Dabbler Heroes: Tim Goodman

I’ve never met Tim Goodman. I don’t know what he looks like [see above, Ed.]. I don’t know what he does most of the time. I don’t know if that’s his real name or a professional nom de plume. I don’t even know which country he lives in. Or if he’s alive.

But I do know he has given me hours of entertainment thanks to his amazing abilities at narrating audio books. His voice brings characters, scenes and plots to live in a way that adds to the impact of the original author’s words just as an actor adds to the writing skills of a playwright.

For me the London-based Bryant and May detective series without Tim Goodman is like the Bryant and May series without Bryant or without London.

Yet whilst actors get as much – if not – more attention than those whose words they bring to life on the small or large screen, on the stage or even on the radio, those who narrate books are mostly unsung. Think Hercule Poirot and most people will think David Suchet. Think George Smiley and most people will think Alec Guinness. But however good the audio book narrator, they never make it into the same thought.

Frequently barely mentioned in the packaging or online descriptions and rarely acknowledged for the skill they bring to the job, they are the unsung heroes. You only have to listen to an audio book with a narrator who is worthy and competent, but no more, to appreciate how much the very best contribute to our entertainment.

So here’s to Tim Goodman and his colleagues who are at the top of their profession and provide so much extra enjoyment to those of us who enjoy audio books.

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About Author Profile: Mark Pack

Mark Pack is a public relations expert, blogger and leading Liberal Democrat commentator. His website is here.

8 thoughts on “Dabbler Heroes: Tim Goodman

  1. Brit
    May 17, 2011 at 12:47

    I’ve never got the hang of audiobooks. For some reason I struggle to follow the plot or remember who is who unless I read it with me actual peepers. Though as a kid I did like H E Todd reading his Bobby Brewster stories. There was one about chalk and cheese swapping roles that was particularly good.

    • russellworks@gmail.com'
      ian russell
      May 17, 2011 at 13:04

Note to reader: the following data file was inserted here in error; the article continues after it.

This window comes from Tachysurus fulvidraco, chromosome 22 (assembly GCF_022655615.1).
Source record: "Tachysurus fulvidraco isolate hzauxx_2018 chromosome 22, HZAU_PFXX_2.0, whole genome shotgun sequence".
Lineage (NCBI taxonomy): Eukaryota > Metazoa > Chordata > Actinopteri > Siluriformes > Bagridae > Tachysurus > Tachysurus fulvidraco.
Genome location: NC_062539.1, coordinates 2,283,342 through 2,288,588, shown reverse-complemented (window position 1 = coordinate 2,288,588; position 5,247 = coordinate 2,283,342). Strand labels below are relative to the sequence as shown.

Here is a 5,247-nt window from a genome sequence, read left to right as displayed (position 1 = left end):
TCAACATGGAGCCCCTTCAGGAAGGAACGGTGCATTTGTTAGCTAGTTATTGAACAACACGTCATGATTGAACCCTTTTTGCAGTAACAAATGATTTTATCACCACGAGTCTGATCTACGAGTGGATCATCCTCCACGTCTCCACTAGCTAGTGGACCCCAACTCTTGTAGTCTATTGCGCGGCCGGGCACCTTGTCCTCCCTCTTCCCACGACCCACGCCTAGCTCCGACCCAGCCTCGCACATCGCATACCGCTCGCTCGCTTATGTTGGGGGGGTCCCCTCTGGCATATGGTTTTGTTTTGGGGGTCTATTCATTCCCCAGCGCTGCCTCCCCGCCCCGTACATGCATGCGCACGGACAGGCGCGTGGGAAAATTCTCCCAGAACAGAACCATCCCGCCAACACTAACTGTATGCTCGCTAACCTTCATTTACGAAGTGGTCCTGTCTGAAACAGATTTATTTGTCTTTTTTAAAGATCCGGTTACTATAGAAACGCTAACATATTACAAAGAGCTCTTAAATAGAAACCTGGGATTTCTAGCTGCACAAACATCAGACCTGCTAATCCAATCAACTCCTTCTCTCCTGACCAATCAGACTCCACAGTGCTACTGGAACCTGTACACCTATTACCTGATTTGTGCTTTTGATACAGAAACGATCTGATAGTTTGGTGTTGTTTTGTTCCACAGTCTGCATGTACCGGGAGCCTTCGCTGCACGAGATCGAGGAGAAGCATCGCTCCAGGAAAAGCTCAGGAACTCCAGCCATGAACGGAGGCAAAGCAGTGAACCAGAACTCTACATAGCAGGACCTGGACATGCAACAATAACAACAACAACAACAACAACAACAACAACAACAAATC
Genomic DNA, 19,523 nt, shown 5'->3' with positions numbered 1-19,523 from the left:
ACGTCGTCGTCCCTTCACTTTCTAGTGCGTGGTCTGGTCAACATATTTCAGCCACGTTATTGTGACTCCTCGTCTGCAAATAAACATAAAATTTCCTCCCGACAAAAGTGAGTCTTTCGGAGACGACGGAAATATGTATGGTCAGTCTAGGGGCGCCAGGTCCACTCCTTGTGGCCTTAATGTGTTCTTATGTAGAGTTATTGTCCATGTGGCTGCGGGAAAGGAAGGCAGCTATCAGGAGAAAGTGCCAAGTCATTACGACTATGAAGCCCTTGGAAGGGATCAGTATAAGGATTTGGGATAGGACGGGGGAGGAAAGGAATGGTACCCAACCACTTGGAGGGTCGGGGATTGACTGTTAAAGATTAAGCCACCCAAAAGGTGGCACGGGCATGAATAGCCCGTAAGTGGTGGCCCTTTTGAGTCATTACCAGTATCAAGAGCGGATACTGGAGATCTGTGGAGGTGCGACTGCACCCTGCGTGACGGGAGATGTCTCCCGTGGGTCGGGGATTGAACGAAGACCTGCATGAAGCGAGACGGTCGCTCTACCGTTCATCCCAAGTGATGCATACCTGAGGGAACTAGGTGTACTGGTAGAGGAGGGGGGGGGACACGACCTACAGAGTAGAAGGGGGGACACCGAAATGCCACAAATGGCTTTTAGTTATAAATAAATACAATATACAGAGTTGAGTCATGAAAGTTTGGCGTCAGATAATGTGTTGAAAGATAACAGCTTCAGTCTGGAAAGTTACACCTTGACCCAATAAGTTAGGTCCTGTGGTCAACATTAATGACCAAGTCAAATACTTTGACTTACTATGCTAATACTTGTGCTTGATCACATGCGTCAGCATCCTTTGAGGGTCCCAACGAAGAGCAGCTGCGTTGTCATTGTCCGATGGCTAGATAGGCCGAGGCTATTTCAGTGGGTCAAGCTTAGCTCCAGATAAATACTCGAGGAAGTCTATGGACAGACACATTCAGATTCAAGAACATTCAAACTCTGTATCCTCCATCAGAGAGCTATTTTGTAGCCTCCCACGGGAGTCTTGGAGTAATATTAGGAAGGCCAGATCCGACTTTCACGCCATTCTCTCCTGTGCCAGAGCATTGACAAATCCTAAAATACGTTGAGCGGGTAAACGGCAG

And, with a book, if you nod off you don’t usually wake up three chapters on.

  2. russellworks@gmail.com'
    ian russell
    May 17, 2011 at 12:59

    Just as long as he isn’t also in the cast of The Archers I’ll doff my cap to him.

  3. wormstir@gmail.com'
    May 17, 2011 at 14:24

    There are detectives called Bryant and May? Wonder where the author got the idea for their names then…

    I’ve done some voiceover work overseas and I must say its a damn sight harder than you would imagine – conveying an emotion just through your voice without over-egging it is tricky, as is speaking in the special cadence that they use (with unusual over-emphasis on words) I imagine recording a whole book’s worth must be quite a drag

    • andrewnixon@blueyonder.co.uk'
      May 17, 2011 at 14:32

      Is there any job you haven’t had a bash at, Worm?

    • wormstir@gmail.com'
      May 17, 2011 at 15:06

      hmm…never really given accountancy a go…

  4. zmkc@ymail.com'
    May 18, 2011 at 04:04

    I so agree, Mark – a good actor can make an audio book brilliant. I began listening to Wilkie Collins’s Woman in White yesterday (there are 18 or so unabridged hours of it) and was just thinking that the person reading it is fantastic and unsung (and, incidentally, for me at least, it is detective novels that work best on audio – and unabridged is the only way to go.)

    • mark.pack@gmail.com'
      May 20, 2011 at 11:26

      Zmkc – that’s really handy to know. Often thought of reading the book but never got round to it. Knowing there’s an ace audio version may well change that.

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